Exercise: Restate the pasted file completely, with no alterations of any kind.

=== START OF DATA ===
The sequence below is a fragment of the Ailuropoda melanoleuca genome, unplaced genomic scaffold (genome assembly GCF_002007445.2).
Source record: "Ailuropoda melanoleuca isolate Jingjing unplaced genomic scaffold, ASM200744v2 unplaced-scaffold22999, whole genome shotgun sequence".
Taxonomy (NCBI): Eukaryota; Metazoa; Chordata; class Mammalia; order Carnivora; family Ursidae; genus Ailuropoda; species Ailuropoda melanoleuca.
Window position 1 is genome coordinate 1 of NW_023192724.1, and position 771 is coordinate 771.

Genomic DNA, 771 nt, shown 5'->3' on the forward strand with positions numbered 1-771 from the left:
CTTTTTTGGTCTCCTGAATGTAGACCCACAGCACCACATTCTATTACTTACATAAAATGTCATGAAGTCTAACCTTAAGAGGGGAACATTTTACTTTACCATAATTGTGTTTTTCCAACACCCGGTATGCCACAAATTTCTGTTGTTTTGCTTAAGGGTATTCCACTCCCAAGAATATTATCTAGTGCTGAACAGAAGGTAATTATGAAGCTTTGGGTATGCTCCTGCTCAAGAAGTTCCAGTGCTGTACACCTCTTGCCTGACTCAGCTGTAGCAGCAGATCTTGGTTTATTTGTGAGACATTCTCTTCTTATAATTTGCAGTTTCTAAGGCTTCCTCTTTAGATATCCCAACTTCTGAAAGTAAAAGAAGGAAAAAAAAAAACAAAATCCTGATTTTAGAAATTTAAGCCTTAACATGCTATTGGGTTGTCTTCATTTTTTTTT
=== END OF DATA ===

The sequence below is a fragment of the Ailuropoda melanoleuca genome, unplaced genomic scaffold (genome assembly GCF_002007445.2).
Source record: "Ailuropoda melanoleuca isolate Jingjing unplaced genomic scaffold, ASM200744v2 unplaced-scaffold22999, whole genome shotgun sequence".
Taxonomy (NCBI): Eukaryota; Metazoa; Chordata; class Mammalia; order Carnivora; family Ursidae; genus Ailuropoda; species Ailuropoda melanoleuca.
Window position 1 is genome coordinate 1 of NW_023192724.1, and position 771 is coordinate 771.

Genomic DNA, 771 nt, shown 5'->3' on the forward strand with positions numbered 1-771 from the left:
CTTTTTTGGTCTCCTGAATGTAGACCCACAGCACCACATTCTATTACTTACATAAAATGTCATGAAGTCTAACCTTAAGAGGGGAACATTTTACTTTACCATAATTGTGTTTTTCCAACACCCGGTATGCCACAAATTTCTGTTGTTTTGCTTAAGGGTATTCCACTCCCAAGAATATTATCTAGTGCTGAACAGAAGGTAATTATGAAGCTTTGGGTATGCTCCTGCTCAAGAAGTTCCAGTGCTGTACACCTCTTGCCTGACTCAGCTGTAGCAGCAGATCTTGGTTTATTTGTGAGACATTCTCTTCTTATAATTTGCAGTTTCTAAGGCTTCCTCTTTAGATATCCCAACTTCTGAAAGTAAAAGAAGGAAAAAAAAAAACAAAATCCTGATTTTAGAAATTTAAGCCTTAACATGCTATTGGGTTGTCTTCATTTTTTTTT